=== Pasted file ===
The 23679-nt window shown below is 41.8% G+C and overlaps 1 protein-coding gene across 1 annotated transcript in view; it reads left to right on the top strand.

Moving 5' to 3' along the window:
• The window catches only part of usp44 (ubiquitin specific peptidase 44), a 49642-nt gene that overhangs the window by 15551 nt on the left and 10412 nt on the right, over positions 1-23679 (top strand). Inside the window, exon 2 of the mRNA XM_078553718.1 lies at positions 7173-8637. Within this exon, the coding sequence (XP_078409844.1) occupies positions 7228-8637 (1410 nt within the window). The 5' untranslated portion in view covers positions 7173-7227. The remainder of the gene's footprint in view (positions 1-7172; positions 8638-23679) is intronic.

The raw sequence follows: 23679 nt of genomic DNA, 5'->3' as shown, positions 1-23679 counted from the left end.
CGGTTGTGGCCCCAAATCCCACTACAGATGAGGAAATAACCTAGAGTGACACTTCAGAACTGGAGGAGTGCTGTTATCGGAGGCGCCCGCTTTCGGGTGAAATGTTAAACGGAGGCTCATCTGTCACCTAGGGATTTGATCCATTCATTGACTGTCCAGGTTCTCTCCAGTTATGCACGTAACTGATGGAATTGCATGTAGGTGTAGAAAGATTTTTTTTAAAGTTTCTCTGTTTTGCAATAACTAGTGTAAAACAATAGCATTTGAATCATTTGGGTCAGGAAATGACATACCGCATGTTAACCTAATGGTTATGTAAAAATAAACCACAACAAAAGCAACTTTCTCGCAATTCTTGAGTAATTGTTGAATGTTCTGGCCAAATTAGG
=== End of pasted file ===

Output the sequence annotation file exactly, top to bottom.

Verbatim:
The 23679-nt window shown below is 41.8% G+C and overlaps 1 protein-coding gene across 1 annotated transcript in view; it reads left to right on the top strand.

Moving 5' to 3' along the window:
• The window catches only part of usp44 (ubiquitin specific peptidase 44), a 49642-nt gene that overhangs the window by 15551 nt on the left and 10412 nt on the right, over positions 1-23679 (top strand). Inside the window, exon 2 of the mRNA XM_078553718.1 lies at positions 7173-8637. Within this exon, the coding sequence (XP_078409844.1) occupies positions 7228-8637 (1410 nt within the window). The 5' untranslated portion in view covers positions 7173-7227. The remainder of the gene's footprint in view (positions 1-7172; positions 8638-23679) is intronic.

The raw sequence follows: 23679 nt of genomic DNA, 5'->3' as shown, positions 1-23679 counted from the left end.
CGGTTGTGGCCCCAAATCCCACTACAGATGAGGAAATAACCTAGAGTGACACTTCAGAACTGGAGGAGTGCTGTTATCGGAGGCGCCCGCTTTCGGGTGAAATGTTAAACGGAGGCTCATCTGTCACCTAGGGATTTGATCCATTCATTGACTGTCCAGGTTCTCTCCAGTTATGCACGTAACTGATGGAATTGCATGTAGGTGTAGAAAGATTTTTTTTAAAGTTTCTCTGTTTTGCAATAACTAGTGTAAAACAATAGCATTTGAATCATTTGGGTCAGGAAATGACATACCGCATGTTAACCTAATGGTTATGTAAAAATAAACCACAACAAAAGCAACTTTCTCGCAATTCTTGAGTAATTGTTGAATGTTCTGGCCAAATTAGG